Magnet and RF Safety

Previously, we learned how magnetization works and how RF energy is used in MRI. We now have to understand the safety-related to magnetization and the attraction of ferrous metals. We will discuss the transfer of energy during RF transmission, as well as dangers presented which can cause RF burns. And we will discuss the difference between MRI safe, MRI conditional and MRI contraindicated affect us at work.


The idea of MRI came from a discovery in 1831! Michael Faraday discovered that when there was a change in magnetism within a coil of wire, a voltage resulted. When the bar magnet moves into the closed-loop, the voltage increases. When the bar magnet is removed the voltage goes down. We refer to the force created as the electromagnetic force.

Of course, Faraday had no idea that at some time in the future, we would use this technology to create electromagnetic engines, OR use the same principles to create images of the internal structures of human anatomy. The MR signal that results during an MRI examination is a small electrical current induced by the receiver coil by the precession of the net magnetization during the MR scan.

But to create this phenomenon, we must create a situation where the voltage and electromagnetic energy increases and decreases. To understand all of this, we must have a full understanding of the safety concerns surrounding these concepts.

Ferrous and Other Properties of Metals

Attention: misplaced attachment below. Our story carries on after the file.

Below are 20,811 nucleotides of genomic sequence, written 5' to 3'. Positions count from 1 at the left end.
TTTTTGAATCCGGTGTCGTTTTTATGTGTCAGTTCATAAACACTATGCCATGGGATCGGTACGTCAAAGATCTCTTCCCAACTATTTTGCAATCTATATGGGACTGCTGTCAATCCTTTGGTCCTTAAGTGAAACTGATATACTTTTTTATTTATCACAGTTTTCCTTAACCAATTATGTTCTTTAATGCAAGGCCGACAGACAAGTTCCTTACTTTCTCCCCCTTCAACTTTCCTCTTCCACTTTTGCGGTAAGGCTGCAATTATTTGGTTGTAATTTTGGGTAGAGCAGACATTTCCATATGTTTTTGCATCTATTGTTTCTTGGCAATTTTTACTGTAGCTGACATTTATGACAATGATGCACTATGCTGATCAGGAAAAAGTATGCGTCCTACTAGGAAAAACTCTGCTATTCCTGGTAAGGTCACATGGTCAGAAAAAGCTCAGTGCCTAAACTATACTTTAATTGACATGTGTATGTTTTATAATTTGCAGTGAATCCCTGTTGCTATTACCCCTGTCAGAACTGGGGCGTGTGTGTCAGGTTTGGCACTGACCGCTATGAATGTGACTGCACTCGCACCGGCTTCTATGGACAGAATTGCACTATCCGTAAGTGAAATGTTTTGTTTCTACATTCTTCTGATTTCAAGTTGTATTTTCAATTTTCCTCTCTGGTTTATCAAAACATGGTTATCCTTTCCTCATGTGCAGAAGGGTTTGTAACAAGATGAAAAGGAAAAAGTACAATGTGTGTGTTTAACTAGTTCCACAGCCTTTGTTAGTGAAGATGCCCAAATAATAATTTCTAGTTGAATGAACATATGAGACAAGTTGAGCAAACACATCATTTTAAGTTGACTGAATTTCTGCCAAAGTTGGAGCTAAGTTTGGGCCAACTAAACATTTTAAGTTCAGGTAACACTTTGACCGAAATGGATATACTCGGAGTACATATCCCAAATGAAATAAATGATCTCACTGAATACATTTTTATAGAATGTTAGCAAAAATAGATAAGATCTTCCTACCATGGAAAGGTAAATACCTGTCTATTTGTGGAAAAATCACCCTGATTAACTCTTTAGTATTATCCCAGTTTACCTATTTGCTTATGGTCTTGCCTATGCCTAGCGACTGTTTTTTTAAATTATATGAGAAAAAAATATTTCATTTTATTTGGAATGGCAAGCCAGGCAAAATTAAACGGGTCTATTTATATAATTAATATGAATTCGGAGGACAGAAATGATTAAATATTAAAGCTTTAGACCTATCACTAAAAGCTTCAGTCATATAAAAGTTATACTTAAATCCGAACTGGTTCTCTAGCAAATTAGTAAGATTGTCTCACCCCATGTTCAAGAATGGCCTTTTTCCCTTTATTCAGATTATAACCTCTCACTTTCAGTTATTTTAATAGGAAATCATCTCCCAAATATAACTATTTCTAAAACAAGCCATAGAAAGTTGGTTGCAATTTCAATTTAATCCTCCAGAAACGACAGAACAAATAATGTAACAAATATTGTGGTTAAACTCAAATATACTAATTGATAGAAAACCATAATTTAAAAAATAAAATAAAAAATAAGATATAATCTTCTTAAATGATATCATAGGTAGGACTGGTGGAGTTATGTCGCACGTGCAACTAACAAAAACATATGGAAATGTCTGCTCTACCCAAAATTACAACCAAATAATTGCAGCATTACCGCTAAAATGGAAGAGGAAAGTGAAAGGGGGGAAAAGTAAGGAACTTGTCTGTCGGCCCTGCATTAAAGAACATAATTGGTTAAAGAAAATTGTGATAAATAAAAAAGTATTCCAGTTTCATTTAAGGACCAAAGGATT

When one thinks of MRI, they cannot help but think about the magnet. After all, one cannot help but notice the warning signs everywhere! Recall the magnet used in MRI is very strong. Magnets attract metals. But that is not the only concern about metals in MRI. Metals have many properties to raise concerns.

Metals can be conductors of heat and electricity. Previously, we learned about how introducing a magnet into a closed coil can increase voltage. This can be a concern with certain metals in the magnet. The conductors can be dangerous under certain conditions, which we will discuss in a bit.

The next property is that metals are high-density materials. We have briefly discussed the need to have protons in precession to create a signal that can be recorded. High-density materials are not measurable in MRI because the protons are too densely packed. If metal is in the area of interest during an MRI scan, there will be a void on the resulting image or a huge black area of no signal.

Lastly, metals can be ferrous. This means they are magnetic or attracted to the magnet. Ferrous metals are the most dangerous to have near the magnet because the magnet is always on. Let’s look at these a little more closely.